Malala Yousafzai is a student from the town of Mingora in Swat District, Khyber Pakhtoonkhwa, Pakistan, known for her women’s rights activism in the Swat Valley, where the Taliban regime has banned girls from attending school. In 2009, at the age of 11, Yousafzai came to prominence through a blog she wrote for the BBC, detailing her life under the Tehrik-i-Taliban regime and their attempts to take control of the valley, a confrontation which would later require the Pakistani military to intervene. Yousafzai has since been nominated for several awards, and has won Pakistan’s first National Peace Prize.
Reem Assad, an investment analyst at Saudi Fransi Capital with over eight years of experience in investment management, was one of the first in 2008 to initiate the elimination of male staff from the female intimate clothing sector.
Samar Mohammad Badawi is a Saudi Arabian human rights activist. She and her father, who physically abused her for 15 years, filed court cases against each other. Badawi’s father accused her of disobedience under the Saudi Arabian male guardianship system and she charged her father with adhl, for refusing to allow her to marry.Badawi was imprisoned under a warrant relating to the disobedience charge on 4 April 2010, released on 25 October 2010 after a local and international support campaign, and her guardianship was transferred to an uncle. The Saudi Arabian NGO Human Rights First Society described Badawi’s imprisonment as “outrageous illegal detention”.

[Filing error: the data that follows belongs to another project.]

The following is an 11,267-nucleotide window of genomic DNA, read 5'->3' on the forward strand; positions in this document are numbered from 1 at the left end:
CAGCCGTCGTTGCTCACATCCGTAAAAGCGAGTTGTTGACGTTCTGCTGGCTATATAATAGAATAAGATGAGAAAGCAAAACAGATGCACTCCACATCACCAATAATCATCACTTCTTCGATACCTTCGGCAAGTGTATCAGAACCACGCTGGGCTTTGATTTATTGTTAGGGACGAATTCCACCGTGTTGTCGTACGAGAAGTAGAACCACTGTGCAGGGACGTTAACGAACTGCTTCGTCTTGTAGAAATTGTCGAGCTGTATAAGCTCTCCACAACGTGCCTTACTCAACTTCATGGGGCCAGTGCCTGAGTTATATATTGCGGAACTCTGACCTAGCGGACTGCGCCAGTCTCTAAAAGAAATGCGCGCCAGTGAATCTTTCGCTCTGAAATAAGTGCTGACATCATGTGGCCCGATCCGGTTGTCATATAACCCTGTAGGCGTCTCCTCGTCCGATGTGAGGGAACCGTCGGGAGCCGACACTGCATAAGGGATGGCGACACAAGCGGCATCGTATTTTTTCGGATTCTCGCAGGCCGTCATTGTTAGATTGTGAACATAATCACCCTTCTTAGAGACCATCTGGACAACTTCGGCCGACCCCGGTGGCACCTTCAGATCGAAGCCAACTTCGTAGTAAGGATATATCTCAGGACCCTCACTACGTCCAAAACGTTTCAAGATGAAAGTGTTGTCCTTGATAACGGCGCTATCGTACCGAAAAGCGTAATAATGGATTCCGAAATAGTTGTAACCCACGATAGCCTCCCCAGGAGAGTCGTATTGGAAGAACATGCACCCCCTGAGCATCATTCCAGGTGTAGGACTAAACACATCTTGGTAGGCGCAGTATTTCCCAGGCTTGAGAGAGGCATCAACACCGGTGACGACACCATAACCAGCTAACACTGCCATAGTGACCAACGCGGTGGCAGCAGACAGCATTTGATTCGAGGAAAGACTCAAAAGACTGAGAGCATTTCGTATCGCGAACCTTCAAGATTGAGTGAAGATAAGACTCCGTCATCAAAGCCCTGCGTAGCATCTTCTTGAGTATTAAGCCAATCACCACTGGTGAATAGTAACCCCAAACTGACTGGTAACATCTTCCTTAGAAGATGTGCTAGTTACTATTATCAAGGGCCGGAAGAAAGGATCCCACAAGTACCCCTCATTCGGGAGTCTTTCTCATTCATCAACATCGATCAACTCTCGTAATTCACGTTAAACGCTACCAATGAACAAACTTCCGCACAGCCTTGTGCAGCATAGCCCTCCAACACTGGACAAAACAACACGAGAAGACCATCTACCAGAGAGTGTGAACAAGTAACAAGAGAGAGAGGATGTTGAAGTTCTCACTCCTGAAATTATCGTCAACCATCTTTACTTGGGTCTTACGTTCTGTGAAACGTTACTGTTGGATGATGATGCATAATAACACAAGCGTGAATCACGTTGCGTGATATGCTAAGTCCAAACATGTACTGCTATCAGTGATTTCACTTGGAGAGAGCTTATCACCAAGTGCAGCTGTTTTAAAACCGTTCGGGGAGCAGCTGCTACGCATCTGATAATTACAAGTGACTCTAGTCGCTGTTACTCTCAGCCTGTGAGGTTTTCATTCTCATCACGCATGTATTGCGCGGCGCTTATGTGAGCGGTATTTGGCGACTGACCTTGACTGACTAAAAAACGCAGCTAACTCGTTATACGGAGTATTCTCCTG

Manal Al-Sharif caused controversy by posting a video on Youtube of her driving her car in Saudi Arabia (which is illegal). Through her act she started a women’s rights movement in Saudi Arabia.
Maryam Durani is the owner and operator of a radio station that focuses on women’s issues in Afghanistan.
Samira Ibrahim, a Marketing Manager by profession was subjected her and other female protesters to forced “virginity tests,” by Egyptian soldiers. She sued the military, and in December a civilian judge ruled the humiliating practice illegal.